It’s not always easy to live a Slow life in a city that wants you to speed up. I discovered that paying attention to the natural world helps me step back and enjoy a more leisurely pace. In fact, these are the very ideas that I’m exploring here at Slow Nature Fast City.
I use these techniques to help me see my everyday world in a new way:
- I try to notice nature outside my front door and my workplace
- I focus my senses during my daily commute to see and hear what I might normally miss
- I slip “nature breaks” into my day — even if it just means a 10-minute excursion at lunchtime or a twilight meander at the riverside
But sometimes I want to escape the everyday and long for something new. That’s when I shake things up with this experiment. If you’re out of vacation days, have burned through your budget, or have a bad case of wanderlust, I recommend that you try this. All you need is your MetroCard and a sense of adventure.
Explore By Chance
If you can, enlist a like-minded friend to participate in this adventure. You can also do this solo. Here’s what you do: Get out a subway map. If you have an actual dart handy and a flair for the dramatic, throw the dart at the map. Or you can just close your eyes and randomly point to a stop.
You’ve now chosen your destination for the day.
The technique of random exploration has been used by many artists, writers, and philosophers. The Situationists, a group of avant-garde artists and political theorists, use the term dérive (“drift”) to describe “an unplanned journey through a landscape, usually urban, in which participants drop their everyday relation and let themselves be drawn by the attractions of the terrain and the encounters they find there.”
Let Yourself Drift
I first tried this experiment seven years ago. I remember the day vividly as my cohort and I explored a new-to-us neighborhood in Brooklyn. The sheer novelty of traveling by chance made the experience memorable.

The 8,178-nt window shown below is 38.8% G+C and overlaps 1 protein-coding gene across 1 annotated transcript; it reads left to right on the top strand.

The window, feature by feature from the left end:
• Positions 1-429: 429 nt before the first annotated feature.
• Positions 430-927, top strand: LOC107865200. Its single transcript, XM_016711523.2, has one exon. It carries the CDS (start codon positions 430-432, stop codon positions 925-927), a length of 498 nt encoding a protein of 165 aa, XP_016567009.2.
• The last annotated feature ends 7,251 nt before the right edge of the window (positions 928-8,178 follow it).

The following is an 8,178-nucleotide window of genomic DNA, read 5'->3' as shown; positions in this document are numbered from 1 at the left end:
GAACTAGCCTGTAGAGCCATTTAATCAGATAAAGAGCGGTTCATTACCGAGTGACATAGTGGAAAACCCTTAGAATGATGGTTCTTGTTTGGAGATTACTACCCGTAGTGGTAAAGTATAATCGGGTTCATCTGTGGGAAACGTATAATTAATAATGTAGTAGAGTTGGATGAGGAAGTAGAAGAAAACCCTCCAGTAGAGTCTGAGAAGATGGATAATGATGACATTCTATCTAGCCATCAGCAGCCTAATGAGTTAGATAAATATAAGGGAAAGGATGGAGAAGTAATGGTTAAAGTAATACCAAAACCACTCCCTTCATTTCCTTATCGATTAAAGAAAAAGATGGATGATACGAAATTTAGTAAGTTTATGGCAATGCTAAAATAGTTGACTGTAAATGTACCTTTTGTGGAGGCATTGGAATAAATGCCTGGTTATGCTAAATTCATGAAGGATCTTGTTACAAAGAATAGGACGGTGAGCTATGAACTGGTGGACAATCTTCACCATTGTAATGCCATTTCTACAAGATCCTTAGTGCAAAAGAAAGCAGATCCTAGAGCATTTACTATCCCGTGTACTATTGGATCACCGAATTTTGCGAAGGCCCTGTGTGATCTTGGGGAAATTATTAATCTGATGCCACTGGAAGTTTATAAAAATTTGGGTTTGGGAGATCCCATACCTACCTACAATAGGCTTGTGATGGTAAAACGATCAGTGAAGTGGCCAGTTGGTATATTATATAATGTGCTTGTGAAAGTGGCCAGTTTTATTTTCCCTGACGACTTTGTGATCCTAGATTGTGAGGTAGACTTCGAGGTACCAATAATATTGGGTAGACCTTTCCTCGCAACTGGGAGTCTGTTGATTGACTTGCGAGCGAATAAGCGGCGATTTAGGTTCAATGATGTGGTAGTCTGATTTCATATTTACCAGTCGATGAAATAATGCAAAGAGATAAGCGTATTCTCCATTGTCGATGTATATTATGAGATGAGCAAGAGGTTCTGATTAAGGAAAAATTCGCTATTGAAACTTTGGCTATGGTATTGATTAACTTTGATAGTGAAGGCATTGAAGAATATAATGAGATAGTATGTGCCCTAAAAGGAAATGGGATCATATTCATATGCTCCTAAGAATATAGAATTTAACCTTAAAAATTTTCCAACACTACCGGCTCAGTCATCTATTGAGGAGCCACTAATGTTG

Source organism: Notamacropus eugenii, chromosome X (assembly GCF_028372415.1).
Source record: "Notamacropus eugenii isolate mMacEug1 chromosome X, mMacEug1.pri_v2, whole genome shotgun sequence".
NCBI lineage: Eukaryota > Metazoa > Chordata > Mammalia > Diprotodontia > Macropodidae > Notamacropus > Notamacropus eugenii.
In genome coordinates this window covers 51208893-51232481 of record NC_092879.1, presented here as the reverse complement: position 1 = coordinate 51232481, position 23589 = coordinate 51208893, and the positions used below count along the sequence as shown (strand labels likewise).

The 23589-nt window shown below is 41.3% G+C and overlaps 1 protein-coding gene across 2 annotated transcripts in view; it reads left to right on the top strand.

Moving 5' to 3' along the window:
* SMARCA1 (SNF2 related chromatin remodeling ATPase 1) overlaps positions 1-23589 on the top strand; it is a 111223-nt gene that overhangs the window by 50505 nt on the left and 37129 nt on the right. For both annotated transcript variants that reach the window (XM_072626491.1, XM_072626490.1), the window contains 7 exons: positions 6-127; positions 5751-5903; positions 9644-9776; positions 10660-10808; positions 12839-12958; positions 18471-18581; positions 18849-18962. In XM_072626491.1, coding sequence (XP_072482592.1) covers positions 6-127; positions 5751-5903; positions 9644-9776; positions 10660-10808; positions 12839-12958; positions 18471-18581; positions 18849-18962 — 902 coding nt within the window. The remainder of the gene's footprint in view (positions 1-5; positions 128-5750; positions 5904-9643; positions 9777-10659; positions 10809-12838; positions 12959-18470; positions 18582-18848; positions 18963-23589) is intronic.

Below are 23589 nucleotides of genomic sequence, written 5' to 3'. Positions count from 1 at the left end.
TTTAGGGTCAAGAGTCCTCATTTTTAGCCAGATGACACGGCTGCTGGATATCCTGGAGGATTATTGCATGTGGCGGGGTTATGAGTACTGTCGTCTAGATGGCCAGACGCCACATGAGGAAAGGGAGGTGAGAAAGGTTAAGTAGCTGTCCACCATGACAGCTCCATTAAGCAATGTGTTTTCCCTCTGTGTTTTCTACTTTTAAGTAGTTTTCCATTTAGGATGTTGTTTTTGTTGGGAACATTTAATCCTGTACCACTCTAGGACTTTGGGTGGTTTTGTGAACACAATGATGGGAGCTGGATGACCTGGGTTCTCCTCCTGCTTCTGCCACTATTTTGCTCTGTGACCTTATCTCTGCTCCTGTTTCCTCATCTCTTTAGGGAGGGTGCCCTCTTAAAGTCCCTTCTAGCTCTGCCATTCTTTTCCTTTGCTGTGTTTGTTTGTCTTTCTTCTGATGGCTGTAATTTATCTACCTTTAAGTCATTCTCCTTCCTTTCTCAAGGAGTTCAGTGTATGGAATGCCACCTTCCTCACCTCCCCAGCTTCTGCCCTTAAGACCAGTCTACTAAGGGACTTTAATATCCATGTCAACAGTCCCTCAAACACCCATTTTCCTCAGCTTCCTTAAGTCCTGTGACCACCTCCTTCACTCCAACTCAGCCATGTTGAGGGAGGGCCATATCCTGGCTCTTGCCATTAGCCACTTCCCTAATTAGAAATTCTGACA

When you travel to your randomly chosen subway stop, let yourself drift. Follow your curiosity for the natural world in this new terrain. What is the landscape like? Go slow and imagine taking field notes. Examine the trees, birds, wildlife, flowers, front yards or stoops. Are there green spaces like gardens, parks, cemeteries, and roof gardens to explore? Is there a coastline or a body of water? Sketch or take pictures. Collect mementoes from your random walk.
Go to the End of the Line
You can also try this variation: Close your eyes and randomly choose a subway line. Travel to the end of that line. You can flip a coin to decide which end you will visit.
This method will almost guarantee that you will explore an interesting landscape. Some of my favorite areas in NYC (like the tide pools of Pelham Bay ) are at the end of the line.
Tip: Don’t forget Staten Island. There is a subway there too.
If you live outside of NYC, you can also try methods of chance to discover new areas. You can point to areas on a map and, if you must, drive to the destination. It’s important to explore and “drift” on foot. For further reading, I enjoyed Keri Smith’s delightful and instructive guide to aimlessness, The Wander Society. She also describes this technique and offers other interesting wandering experiments.
Let me know if you throw a dart at a map. I’d love to hear how it goes.
I leave you with this existential question from the MTA’s MetroCard machine: What would you like to add? Add Value. Add Time.